Myalgic Encephalomyelitis (ME), Chronic Fatigue Syndrome (CFS), and Systemic Exertion Intolerance Disease (SEID)

Whatever you call it, ME, CFX, or SEID, is still in the process of being defined. Sometimes there seem to be triggering factors, but much more often, the problem seems to occur randomly. We don’t know what vulnerabilities make people susceptible. Diagnosis is difficult. Treatment can be even harder.

The Institute of Medicine has just put out a new statement about ME/CFX/SEID.

Maybe this will help the medical community give this condition more recognition. However, most EEG neurofeedback practitioners are aware of this diagnosis and the application of neurotherapy to help with the symptoms. It may take years to thoroughly define SEID, but treatment of the nervous system manifestations is available now via neurofeedback.

Brain “Farts”; Optimizing Memory

I don’t know of anyone who has not been in the situation when they know what they want to say but they are unable to produce the word(s). Often it will occur to them later once they are less pressured. This article gives part of the picture.

The more that I am in the field of brain health, the more that I realize that the most important factors in having good memory in an otherwise healthy brain is lifestyle related. The brain needs to be well-rested in order to process, store, and retrieve memories well. Having a calm and focused brain is also essential.

Neurofeedback can help the brain to find appropriate activation levels for good information processing and retrieval. The tips in the article are also helpful.

The Evolution of Memory

Today’s Washington Post had an interesting interview of Michael Kahana of the University of Pennsylvania. He is working with the US military to develop an implantable device that will help those with memory disorders. However, his bottom line is that those of us with more-or-less normal brains need to go through the tedious task of practice to learn any skill in which we wish to be proficient. The practice is skill specific. So practicing mental exercises on the computer seems to improve one’s skills in those mental exercises. I know that my skills in crosswords and sudoku have improved remarkable in the years that I have enjoyed doing them, but it does not seem to help my ability to remember people’s names.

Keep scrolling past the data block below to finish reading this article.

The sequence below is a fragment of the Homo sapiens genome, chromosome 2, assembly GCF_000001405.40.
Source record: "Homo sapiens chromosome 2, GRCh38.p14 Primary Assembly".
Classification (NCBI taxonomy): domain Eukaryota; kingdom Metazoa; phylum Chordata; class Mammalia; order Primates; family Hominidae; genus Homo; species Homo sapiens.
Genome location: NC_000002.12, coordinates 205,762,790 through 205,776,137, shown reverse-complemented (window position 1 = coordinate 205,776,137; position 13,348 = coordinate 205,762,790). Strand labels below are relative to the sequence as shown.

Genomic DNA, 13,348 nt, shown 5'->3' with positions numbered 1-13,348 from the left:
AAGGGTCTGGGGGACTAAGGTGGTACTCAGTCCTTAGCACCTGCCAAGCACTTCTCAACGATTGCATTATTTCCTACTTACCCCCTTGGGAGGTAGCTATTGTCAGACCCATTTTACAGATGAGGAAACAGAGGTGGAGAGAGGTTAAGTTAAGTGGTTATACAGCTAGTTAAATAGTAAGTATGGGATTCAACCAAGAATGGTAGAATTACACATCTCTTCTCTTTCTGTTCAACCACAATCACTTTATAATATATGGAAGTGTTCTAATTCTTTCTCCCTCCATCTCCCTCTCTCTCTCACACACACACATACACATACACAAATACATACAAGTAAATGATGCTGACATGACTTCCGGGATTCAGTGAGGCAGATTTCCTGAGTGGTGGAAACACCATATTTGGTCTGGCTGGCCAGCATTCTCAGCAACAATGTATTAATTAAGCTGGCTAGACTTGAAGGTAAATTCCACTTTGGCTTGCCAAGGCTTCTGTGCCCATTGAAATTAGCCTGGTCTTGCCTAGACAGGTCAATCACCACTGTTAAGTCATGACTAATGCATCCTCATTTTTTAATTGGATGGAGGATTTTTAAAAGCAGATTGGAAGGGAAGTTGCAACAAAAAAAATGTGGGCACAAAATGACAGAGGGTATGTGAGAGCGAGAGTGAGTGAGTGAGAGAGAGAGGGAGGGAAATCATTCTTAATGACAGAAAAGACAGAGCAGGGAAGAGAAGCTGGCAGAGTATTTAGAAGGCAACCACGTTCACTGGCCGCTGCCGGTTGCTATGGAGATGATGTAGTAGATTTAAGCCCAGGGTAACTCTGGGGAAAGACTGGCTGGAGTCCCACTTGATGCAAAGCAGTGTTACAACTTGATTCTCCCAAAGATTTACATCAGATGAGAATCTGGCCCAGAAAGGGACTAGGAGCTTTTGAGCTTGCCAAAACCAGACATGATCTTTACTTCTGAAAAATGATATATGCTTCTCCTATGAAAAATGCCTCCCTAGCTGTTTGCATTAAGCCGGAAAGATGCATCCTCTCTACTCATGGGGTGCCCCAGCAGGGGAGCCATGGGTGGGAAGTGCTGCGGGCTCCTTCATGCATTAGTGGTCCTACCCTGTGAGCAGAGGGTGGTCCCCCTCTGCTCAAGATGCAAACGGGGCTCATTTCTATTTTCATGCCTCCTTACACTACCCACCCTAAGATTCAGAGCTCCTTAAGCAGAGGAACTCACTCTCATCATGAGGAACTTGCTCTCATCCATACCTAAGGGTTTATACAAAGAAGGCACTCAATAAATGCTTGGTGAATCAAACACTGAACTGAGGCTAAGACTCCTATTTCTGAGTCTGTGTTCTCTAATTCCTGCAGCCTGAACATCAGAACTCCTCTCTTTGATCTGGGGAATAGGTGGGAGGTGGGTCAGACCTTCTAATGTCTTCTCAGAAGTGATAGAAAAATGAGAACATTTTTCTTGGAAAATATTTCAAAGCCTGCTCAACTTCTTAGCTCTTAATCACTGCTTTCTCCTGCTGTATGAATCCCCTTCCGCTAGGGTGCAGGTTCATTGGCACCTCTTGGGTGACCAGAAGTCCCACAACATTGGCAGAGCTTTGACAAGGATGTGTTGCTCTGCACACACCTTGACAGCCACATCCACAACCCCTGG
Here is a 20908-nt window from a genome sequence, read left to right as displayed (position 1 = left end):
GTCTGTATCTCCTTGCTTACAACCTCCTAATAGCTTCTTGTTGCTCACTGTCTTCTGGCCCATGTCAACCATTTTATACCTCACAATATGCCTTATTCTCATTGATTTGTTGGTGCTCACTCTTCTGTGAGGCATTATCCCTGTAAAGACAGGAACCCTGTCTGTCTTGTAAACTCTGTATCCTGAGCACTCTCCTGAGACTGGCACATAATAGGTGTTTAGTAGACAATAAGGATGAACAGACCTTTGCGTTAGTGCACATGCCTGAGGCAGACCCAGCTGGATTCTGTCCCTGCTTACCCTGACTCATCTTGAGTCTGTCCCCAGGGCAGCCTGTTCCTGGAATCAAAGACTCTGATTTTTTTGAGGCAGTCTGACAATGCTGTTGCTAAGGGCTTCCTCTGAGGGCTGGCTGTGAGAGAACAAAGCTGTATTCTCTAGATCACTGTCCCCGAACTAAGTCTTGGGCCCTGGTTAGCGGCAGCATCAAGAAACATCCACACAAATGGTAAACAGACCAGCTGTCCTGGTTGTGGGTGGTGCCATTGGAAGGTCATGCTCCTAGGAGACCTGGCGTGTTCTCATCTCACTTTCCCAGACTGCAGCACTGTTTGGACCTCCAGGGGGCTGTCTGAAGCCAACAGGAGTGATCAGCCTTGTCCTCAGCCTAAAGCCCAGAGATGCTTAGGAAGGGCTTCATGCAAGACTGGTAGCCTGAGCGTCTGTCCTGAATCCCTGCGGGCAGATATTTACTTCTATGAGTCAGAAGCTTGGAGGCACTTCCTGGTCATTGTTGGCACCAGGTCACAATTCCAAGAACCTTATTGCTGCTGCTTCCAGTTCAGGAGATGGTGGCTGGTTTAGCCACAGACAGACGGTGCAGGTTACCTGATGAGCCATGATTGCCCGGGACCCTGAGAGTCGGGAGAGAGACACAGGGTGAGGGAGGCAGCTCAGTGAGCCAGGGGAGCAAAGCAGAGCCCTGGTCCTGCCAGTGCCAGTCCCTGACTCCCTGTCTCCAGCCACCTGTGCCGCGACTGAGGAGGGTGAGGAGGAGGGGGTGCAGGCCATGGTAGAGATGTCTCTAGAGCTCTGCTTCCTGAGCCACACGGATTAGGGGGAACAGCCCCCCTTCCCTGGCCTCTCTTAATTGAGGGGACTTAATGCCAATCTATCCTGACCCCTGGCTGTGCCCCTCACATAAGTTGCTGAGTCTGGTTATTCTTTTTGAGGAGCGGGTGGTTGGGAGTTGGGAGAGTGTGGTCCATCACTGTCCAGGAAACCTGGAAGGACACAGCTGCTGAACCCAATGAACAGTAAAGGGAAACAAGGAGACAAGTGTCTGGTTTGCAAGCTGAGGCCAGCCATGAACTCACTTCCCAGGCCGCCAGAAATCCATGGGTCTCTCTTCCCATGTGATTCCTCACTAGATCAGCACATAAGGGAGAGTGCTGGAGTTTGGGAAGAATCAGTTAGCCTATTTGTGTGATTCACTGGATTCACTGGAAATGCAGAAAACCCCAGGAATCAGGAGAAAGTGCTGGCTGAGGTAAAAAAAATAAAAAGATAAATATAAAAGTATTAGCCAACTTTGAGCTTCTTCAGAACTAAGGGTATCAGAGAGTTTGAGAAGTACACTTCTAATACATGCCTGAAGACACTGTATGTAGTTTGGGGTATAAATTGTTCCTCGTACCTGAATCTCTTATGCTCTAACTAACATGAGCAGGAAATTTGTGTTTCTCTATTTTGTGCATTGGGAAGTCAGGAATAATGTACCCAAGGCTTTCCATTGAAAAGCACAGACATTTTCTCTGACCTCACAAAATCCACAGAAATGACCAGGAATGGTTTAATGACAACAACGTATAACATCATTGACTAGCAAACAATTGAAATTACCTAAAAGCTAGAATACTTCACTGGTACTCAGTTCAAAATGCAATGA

He implies that the converse, not practicing skills may promote losing the ability to do those skills, is also true. There is a discussion on relying on electronic devices as our memories. I believe in a compromise. Continue to keep up a regular intellectual tasks through a variety of exposures. However, since knowledge increases in such a spectacular way, knowing how to look something up on your electronic device is a wonderful way to further explore new intellectual and cognitive challenges.

Neurofeedback seems to be a good way to put the brain through a series of challenges to remediate or improve memory abilities. It’s utility in helping recovery from traumatic brain injury is well documented. Evidence that it can help stabilize deterioration in dementia has also been described. However, I agree with Professor Kahana that specific practice in the tasks that we wish our brain to perform must be part of any memory improvement scheme. After all, how many people do you know who learned how to speak Chinese by learning to ride a bicycle?